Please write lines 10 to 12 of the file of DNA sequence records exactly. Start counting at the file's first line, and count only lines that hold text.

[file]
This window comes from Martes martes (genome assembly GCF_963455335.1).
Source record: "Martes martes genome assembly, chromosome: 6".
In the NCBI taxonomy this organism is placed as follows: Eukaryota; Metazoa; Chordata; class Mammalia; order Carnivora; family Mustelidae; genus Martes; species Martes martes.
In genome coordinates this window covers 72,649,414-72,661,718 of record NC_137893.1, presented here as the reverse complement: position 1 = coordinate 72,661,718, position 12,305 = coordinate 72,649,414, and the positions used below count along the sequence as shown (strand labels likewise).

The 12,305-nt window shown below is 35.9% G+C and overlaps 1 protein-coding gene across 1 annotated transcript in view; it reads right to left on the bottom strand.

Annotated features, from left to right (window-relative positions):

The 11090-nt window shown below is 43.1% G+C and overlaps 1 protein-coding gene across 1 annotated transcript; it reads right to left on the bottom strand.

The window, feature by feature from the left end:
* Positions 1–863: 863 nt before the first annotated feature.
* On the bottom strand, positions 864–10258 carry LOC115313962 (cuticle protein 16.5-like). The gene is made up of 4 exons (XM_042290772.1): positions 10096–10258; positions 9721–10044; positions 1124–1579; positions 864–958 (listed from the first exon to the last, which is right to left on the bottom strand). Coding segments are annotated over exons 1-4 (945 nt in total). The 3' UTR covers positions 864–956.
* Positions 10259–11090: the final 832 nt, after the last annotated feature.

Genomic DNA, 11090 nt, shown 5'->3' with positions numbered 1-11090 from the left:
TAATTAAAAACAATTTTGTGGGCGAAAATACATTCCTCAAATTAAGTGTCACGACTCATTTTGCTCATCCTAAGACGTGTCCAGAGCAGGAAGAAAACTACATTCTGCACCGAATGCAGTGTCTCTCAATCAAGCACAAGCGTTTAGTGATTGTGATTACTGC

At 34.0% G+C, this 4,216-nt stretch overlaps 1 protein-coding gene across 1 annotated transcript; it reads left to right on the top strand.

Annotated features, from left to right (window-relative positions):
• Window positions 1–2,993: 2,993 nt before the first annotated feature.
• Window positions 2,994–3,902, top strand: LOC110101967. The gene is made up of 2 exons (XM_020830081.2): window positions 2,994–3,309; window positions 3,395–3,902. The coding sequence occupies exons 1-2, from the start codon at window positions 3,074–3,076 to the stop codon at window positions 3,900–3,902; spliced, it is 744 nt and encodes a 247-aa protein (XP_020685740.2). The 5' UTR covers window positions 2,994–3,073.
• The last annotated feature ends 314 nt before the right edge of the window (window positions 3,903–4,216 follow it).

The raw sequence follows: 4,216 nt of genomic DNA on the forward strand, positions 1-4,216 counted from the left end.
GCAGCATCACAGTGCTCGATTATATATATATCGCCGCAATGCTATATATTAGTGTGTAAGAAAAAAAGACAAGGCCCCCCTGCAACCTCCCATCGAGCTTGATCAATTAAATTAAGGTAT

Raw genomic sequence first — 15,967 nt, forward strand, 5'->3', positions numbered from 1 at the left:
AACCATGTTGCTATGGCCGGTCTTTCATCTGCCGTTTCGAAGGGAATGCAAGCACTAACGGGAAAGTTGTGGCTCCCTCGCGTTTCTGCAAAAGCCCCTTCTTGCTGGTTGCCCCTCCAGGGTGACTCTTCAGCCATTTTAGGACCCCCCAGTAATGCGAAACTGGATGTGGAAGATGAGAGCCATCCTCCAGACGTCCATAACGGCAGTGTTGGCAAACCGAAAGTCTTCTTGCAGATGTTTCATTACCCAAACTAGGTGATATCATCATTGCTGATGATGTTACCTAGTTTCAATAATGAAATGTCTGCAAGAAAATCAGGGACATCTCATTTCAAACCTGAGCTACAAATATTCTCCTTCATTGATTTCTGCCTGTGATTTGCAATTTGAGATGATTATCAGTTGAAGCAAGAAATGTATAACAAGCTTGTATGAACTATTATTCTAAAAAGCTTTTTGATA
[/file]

* On the bottom strand, positions 864–10258 carry LOC115313962 (cuticle protein 16.5-like). The gene is made up of 4 exons (XM_042290772.1): positions 10096–10258; positions 9721–10044; positions 1124–1579; positions 864–958 (listed from the first exon to the last, which is right to left on the bottom strand). Coding segments are annotated over exons 1-4 (945 nt in total). The 3' UTR covers positions 864–956.
* Positions 10259–11090: the final 832 nt, after the last annotated feature.

Genomic DNA, 11090 nt, shown 5'->3' with positions numbered 1-11090 from the left: